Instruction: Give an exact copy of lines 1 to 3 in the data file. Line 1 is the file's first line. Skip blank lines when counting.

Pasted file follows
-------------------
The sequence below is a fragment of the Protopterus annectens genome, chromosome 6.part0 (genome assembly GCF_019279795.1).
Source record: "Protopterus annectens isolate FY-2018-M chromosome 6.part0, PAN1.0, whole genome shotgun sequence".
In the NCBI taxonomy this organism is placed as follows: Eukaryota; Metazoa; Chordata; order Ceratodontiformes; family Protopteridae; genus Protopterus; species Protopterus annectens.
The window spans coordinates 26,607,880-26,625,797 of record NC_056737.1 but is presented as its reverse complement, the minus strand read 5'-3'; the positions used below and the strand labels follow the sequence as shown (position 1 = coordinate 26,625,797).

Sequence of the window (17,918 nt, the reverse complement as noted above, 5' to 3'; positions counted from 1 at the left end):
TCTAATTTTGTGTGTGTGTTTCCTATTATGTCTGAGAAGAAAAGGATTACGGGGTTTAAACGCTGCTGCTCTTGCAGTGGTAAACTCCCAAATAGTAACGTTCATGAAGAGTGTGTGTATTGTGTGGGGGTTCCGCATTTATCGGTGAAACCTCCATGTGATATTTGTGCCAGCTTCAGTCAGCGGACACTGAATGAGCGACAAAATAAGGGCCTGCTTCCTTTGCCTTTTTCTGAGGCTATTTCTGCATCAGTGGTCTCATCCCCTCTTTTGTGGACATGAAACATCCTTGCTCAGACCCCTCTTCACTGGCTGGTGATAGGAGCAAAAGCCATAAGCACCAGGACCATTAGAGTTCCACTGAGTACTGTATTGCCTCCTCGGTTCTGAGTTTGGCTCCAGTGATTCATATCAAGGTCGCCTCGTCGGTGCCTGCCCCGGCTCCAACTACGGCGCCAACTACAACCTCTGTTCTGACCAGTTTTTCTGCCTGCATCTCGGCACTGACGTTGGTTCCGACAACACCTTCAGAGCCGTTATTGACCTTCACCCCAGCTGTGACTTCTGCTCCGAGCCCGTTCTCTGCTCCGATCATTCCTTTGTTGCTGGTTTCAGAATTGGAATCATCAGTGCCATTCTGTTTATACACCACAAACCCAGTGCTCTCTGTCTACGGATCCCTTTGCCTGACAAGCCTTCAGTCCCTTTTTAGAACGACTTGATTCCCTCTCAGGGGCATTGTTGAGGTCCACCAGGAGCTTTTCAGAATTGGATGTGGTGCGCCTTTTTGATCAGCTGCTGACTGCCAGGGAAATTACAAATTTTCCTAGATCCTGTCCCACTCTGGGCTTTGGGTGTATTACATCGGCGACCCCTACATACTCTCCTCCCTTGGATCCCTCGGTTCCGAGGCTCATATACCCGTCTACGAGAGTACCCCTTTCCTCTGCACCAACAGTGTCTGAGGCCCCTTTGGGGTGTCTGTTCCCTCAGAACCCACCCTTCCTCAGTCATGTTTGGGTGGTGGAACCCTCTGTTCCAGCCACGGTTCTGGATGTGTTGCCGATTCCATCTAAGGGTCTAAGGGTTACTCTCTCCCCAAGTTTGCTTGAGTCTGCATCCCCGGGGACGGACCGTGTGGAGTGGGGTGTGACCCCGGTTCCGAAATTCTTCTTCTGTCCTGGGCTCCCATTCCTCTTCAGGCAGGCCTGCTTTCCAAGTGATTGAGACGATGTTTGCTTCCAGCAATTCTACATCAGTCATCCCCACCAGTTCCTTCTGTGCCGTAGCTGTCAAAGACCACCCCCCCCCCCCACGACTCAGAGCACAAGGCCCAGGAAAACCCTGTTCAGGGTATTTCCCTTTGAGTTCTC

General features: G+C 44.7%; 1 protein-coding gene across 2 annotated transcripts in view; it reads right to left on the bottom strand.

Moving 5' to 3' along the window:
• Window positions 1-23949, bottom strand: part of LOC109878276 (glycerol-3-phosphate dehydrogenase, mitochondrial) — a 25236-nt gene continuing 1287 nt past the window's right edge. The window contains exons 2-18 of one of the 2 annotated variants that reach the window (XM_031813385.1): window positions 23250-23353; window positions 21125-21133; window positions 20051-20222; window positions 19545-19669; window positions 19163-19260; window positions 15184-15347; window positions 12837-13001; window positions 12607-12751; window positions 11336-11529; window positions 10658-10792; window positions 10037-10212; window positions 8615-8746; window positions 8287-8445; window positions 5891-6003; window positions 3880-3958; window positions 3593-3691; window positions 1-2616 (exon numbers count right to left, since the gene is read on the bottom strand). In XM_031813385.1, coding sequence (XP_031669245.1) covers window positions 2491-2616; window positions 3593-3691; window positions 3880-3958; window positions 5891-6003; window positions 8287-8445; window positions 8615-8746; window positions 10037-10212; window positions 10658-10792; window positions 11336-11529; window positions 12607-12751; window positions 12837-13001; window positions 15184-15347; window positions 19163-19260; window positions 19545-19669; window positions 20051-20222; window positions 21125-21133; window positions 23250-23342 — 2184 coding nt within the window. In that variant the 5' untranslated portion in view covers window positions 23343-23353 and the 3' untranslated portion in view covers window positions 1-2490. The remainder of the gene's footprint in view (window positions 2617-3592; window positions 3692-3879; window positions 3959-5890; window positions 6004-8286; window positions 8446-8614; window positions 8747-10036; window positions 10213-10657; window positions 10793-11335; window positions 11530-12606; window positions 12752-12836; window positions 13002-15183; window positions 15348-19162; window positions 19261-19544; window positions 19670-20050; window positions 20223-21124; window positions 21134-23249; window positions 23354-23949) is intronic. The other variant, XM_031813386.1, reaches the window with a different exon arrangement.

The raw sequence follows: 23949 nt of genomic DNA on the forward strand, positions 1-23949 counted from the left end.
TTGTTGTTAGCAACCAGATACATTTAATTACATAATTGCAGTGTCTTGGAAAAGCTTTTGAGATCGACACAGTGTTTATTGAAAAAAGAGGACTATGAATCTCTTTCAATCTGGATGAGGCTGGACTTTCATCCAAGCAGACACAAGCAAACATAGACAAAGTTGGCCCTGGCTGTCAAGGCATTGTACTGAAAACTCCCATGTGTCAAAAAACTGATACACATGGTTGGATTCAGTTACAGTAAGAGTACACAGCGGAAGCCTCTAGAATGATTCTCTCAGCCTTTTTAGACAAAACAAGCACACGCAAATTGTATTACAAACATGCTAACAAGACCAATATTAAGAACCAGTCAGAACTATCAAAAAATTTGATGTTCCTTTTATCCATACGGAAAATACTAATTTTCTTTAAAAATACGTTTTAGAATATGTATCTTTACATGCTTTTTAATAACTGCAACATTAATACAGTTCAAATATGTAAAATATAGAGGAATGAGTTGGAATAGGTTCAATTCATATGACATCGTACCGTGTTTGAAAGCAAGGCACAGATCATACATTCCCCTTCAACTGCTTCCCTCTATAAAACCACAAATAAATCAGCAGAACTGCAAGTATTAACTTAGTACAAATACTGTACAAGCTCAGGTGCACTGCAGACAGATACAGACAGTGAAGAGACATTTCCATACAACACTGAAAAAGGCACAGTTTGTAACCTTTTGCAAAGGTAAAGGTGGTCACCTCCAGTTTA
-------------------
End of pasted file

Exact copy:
The sequence below is a fragment of the Protopterus annectens genome, chromosome 6.part0 (genome assembly GCF_019279795.1).
Source record: "Protopterus annectens isolate FY-2018-M chromosome 6.part0, PAN1.0, whole genome shotgun sequence".
In the NCBI taxonomy this organism is placed as follows: Eukaryota; Metazoa; Chordata; order Ceratodontiformes; family Protopteridae; genus Protopterus; species Protopterus annectens.